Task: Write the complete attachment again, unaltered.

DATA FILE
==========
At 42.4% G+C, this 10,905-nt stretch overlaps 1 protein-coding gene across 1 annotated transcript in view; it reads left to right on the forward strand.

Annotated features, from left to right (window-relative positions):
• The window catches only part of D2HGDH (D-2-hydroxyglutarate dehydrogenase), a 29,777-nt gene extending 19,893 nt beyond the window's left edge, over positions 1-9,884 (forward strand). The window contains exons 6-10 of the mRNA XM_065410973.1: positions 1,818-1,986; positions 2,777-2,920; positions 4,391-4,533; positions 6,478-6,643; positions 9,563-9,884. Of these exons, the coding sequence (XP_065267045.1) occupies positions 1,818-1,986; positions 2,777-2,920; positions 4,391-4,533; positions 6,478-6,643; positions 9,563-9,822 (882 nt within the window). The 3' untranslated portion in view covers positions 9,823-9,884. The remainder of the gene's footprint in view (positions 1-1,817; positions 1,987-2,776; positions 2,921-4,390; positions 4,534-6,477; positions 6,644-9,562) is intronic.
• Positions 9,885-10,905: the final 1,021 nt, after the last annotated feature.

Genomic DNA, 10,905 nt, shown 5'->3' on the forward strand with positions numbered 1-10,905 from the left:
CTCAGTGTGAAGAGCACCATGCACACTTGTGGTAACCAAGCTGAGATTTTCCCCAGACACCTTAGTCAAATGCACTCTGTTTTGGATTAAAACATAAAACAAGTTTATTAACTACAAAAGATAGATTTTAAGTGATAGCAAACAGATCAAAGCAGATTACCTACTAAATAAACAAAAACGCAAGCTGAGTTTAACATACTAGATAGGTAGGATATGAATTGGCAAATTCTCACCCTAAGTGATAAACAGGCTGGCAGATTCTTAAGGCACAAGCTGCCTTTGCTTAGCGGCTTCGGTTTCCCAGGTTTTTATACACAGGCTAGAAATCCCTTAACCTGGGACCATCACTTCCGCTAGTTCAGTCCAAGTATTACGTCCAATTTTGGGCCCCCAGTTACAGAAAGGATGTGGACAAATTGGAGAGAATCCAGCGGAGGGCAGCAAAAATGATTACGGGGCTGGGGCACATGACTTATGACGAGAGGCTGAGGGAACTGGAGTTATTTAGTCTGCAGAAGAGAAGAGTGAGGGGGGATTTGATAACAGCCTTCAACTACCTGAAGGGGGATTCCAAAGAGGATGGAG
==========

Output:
At 42.4% G+C, this 10,905-nt stretch overlaps 1 protein-coding gene across 1 annotated transcript in view; it reads left to right on the forward strand.

Annotated features, from left to right (window-relative positions):
• The window catches only part of D2HGDH (D-2-hydroxyglutarate dehydrogenase), a 29,777-nt gene extending 19,893 nt beyond the window's left edge, over positions 1-9,884 (forward strand). The window contains exons 6-10 of the mRNA XM_065410973.1: positions 1,818-1,986; positions 2,777-2,920; positions 4,391-4,533; positions 6,478-6,643; positions 9,563-9,884. Of these exons, the coding sequence (XP_065267045.1) occupies positions 1,818-1,986; positions 2,777-2,920; positions 4,391-4,533; positions 6,478-6,643; positions 9,563-9,822 (882 nt within the window). The 3' untranslated portion in view covers positions 9,823-9,884. The remainder of the gene's footprint in view (positions 1-1,817; positions 1,987-2,776; positions 2,921-4,390; positions 4,534-6,477; positions 6,644-9,562) is intronic.
• Positions 9,885-10,905: the final 1,021 nt, after the last annotated feature.

Genomic DNA, 10,905 nt, shown 5'->3' on the forward strand with positions numbered 1-10,905 from the left:
CTCAGTGTGAAGAGCACCATGCACACTTGTGGTAACCAAGCTGAGATTTTCCCCAGACACCTTAGTCAAATGCACTCTGTTTTGGATTAAAACATAAAACAAGTTTATTAACTACAAAAGATAGATTTTAAGTGATAGCAAACAGATCAAAGCAGATTACCTACTAAATAAACAAAAACGCAAGCTGAGTTTAACATACTAGATAGGTAGGATATGAATTGGCAAATTCTCACCCTAAGTGATAAACAGGCTGGCAGATTCTTAAGGCACAAGCTGCCTTTGCTTAGCGGCTTCGGTTTCCCAGGTTTTTATACACAGGCTAGAAATCCCTTAACCTGGGACCATCACTTCCGCTAGTTCAGTCCAAGTATTACGTCCAATTTTGGGCCCCCAGTTACAGAAAGGATGTGGACAAATTGGAGAGAATCCAGCGGAGGGCAGCAAAAATGATTACGGGGCTGGGGCACATGACTTATGACGAGAGGCTGAGGGAACTGGAGTTATTTAGTCTGCAGAAGAGAAGAGTGAGGGGGGATTTGATAACAGCCTTCAACTACCTGAAGGGGGATTCCAAAGAGGATGGAG